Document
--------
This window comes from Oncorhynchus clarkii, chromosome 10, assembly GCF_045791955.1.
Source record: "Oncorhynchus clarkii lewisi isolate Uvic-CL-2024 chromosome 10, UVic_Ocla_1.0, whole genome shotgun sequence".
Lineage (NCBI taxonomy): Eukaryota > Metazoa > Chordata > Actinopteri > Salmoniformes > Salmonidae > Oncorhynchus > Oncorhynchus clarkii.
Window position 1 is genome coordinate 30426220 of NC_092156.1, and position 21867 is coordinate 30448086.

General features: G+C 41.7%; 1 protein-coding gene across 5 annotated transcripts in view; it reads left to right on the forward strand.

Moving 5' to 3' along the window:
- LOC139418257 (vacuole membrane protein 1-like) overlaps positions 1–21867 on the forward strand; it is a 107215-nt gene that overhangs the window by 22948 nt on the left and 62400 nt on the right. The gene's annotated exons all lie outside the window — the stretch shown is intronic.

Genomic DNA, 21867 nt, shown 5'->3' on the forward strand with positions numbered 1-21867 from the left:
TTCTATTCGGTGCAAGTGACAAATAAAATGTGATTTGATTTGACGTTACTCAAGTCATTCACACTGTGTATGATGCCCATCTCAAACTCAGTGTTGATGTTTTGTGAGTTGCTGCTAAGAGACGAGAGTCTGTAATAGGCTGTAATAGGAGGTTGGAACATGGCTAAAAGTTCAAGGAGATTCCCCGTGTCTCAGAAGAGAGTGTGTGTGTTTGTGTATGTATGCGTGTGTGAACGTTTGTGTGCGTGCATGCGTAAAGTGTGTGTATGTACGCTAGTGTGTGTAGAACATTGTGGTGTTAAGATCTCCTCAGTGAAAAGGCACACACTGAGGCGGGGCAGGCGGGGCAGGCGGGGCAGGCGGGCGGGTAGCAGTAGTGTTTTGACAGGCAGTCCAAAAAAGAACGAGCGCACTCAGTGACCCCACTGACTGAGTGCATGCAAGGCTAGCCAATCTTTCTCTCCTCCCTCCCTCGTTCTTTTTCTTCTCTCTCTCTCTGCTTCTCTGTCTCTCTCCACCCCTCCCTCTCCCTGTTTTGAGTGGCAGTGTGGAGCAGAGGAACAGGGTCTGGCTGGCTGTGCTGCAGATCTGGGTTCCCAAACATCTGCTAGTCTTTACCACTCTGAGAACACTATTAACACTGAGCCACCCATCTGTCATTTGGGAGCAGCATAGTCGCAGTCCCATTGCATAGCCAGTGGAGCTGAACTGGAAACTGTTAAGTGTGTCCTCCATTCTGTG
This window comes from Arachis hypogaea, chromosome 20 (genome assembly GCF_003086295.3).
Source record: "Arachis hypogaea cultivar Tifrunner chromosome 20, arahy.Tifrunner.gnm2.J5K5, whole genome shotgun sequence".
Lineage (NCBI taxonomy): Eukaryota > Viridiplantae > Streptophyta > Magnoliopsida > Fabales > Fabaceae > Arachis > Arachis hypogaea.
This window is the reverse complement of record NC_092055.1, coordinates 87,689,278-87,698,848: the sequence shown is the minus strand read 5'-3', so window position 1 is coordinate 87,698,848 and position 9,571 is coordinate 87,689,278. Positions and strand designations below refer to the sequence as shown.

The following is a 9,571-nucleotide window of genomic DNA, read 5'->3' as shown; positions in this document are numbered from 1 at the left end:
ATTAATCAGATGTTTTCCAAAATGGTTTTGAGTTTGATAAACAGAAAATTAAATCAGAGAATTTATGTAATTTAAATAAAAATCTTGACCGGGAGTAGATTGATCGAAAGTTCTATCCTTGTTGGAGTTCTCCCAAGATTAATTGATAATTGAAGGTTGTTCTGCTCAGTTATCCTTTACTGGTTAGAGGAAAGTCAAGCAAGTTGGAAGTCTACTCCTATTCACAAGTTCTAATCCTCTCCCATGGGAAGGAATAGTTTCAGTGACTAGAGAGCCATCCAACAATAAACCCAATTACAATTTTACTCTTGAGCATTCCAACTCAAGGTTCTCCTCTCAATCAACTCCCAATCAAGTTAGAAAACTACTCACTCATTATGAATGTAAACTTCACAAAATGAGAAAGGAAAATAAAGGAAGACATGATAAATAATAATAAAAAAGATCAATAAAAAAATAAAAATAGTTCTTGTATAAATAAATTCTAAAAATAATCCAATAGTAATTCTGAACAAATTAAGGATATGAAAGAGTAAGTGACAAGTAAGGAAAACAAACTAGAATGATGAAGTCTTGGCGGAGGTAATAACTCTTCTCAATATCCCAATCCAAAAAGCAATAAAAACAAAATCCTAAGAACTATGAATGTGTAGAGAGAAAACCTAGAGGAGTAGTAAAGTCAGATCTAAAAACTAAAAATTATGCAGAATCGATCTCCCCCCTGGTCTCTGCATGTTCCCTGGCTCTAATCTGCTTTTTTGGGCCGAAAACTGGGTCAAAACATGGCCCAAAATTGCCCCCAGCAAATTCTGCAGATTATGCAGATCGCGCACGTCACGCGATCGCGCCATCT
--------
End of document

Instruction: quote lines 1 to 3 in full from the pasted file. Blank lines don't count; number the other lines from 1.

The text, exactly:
This window comes from Oncorhynchus clarkii, chromosome 10, assembly GCF_045791955.1.
Source record: "Oncorhynchus clarkii lewisi isolate Uvic-CL-2024 chromosome 10, UVic_Ocla_1.0, whole genome shotgun sequence".
Lineage (NCBI taxonomy): Eukaryota > Metazoa > Chordata > Actinopteri > Salmoniformes > Salmonidae > Oncorhynchus > Oncorhynchus clarkii.